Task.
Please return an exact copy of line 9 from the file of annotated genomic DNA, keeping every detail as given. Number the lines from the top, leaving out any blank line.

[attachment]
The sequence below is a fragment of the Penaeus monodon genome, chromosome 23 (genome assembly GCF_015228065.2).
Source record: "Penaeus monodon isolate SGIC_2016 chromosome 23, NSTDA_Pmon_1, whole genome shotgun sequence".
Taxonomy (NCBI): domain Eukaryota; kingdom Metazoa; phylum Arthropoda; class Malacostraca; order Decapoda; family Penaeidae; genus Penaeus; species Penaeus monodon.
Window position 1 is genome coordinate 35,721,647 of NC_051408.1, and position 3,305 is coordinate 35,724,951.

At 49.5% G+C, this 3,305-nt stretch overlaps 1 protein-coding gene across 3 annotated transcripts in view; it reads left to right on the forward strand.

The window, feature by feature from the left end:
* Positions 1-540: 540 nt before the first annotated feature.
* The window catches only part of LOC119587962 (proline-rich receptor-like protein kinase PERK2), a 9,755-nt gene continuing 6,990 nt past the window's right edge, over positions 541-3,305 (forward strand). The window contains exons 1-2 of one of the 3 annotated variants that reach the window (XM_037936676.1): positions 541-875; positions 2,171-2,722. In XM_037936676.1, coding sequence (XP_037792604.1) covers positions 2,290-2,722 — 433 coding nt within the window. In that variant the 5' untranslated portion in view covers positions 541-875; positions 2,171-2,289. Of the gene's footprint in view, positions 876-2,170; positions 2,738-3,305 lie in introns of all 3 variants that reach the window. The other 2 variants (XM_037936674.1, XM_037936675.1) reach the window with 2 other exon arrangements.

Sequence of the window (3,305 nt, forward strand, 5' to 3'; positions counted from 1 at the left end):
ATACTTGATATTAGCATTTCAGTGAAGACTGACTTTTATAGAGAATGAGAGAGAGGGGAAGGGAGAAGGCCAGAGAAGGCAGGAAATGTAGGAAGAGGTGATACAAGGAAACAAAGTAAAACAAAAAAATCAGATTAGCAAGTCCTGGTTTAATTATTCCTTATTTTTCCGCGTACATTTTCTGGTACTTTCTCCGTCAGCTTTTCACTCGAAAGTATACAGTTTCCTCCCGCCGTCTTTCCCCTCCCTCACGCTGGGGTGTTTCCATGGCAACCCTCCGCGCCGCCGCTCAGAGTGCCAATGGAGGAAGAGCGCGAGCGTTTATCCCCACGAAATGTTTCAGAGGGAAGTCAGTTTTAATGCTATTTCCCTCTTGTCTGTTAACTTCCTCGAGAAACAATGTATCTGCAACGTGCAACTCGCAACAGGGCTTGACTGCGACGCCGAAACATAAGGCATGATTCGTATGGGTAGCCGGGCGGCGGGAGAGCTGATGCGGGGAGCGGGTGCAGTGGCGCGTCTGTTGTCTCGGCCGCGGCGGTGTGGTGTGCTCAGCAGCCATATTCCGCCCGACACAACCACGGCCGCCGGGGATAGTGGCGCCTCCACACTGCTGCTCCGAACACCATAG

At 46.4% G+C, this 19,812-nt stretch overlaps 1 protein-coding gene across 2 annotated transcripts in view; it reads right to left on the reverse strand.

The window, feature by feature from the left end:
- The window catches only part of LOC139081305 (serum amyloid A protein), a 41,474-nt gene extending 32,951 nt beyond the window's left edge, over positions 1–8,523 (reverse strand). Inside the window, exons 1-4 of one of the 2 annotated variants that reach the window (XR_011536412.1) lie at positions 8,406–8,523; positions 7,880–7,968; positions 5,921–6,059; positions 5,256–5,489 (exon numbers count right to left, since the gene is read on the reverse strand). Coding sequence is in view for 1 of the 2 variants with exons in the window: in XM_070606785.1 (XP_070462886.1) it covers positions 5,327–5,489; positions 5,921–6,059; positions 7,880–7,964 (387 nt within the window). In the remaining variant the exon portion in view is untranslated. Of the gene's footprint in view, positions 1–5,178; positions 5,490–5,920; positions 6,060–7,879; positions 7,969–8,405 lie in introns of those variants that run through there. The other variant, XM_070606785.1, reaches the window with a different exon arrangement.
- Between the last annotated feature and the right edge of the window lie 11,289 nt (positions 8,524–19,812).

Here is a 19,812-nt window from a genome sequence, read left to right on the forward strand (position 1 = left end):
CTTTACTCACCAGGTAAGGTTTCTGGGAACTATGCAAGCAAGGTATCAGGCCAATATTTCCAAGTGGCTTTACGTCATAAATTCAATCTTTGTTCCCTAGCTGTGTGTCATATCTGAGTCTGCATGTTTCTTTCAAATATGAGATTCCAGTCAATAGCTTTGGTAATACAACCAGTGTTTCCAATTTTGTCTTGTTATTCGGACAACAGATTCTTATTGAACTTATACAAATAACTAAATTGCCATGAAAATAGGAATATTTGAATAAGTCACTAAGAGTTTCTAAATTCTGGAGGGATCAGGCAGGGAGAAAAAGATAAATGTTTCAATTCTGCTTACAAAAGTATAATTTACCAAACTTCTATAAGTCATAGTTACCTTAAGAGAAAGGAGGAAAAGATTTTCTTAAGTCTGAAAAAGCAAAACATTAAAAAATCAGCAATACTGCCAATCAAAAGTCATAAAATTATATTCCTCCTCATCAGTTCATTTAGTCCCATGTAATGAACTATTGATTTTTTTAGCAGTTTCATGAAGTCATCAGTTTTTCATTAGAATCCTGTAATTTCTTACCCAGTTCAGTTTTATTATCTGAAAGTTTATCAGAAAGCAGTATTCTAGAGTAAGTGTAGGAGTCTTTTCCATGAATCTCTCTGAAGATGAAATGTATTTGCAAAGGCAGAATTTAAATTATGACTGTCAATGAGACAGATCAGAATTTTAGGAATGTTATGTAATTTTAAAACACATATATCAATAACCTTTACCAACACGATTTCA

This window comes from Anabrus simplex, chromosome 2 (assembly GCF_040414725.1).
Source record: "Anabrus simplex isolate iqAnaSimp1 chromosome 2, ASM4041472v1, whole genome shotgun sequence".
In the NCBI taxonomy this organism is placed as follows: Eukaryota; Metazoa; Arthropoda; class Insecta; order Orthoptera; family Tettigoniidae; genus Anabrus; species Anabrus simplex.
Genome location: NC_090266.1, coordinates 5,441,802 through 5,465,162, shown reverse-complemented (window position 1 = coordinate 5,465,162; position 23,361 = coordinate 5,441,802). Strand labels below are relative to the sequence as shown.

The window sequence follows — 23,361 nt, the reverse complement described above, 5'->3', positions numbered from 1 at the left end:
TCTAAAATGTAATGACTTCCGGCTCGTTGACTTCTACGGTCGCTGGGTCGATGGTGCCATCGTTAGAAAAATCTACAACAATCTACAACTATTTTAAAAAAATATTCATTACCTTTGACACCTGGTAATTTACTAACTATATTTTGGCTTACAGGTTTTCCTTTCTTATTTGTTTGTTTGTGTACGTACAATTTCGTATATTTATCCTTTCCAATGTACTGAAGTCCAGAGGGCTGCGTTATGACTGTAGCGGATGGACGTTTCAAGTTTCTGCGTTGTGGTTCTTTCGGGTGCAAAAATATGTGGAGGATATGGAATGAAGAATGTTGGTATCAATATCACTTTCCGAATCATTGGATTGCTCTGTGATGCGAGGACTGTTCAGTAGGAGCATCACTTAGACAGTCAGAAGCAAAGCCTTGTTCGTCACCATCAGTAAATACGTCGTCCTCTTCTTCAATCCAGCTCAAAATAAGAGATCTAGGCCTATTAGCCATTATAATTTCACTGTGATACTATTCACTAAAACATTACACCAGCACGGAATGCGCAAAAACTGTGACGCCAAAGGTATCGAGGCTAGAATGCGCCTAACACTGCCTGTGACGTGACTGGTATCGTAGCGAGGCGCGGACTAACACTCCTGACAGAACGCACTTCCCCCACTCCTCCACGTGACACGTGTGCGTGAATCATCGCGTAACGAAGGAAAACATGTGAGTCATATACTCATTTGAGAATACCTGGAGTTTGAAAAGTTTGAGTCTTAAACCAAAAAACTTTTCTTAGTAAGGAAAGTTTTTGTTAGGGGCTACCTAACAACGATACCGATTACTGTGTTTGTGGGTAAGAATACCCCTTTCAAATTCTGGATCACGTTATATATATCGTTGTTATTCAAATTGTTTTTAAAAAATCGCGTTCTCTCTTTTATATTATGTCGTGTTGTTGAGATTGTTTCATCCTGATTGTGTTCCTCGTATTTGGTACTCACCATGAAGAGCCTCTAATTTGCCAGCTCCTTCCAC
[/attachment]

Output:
Sequence of the window (3,305 nt, forward strand, 5' to 3'; positions counted from 1 at the left end):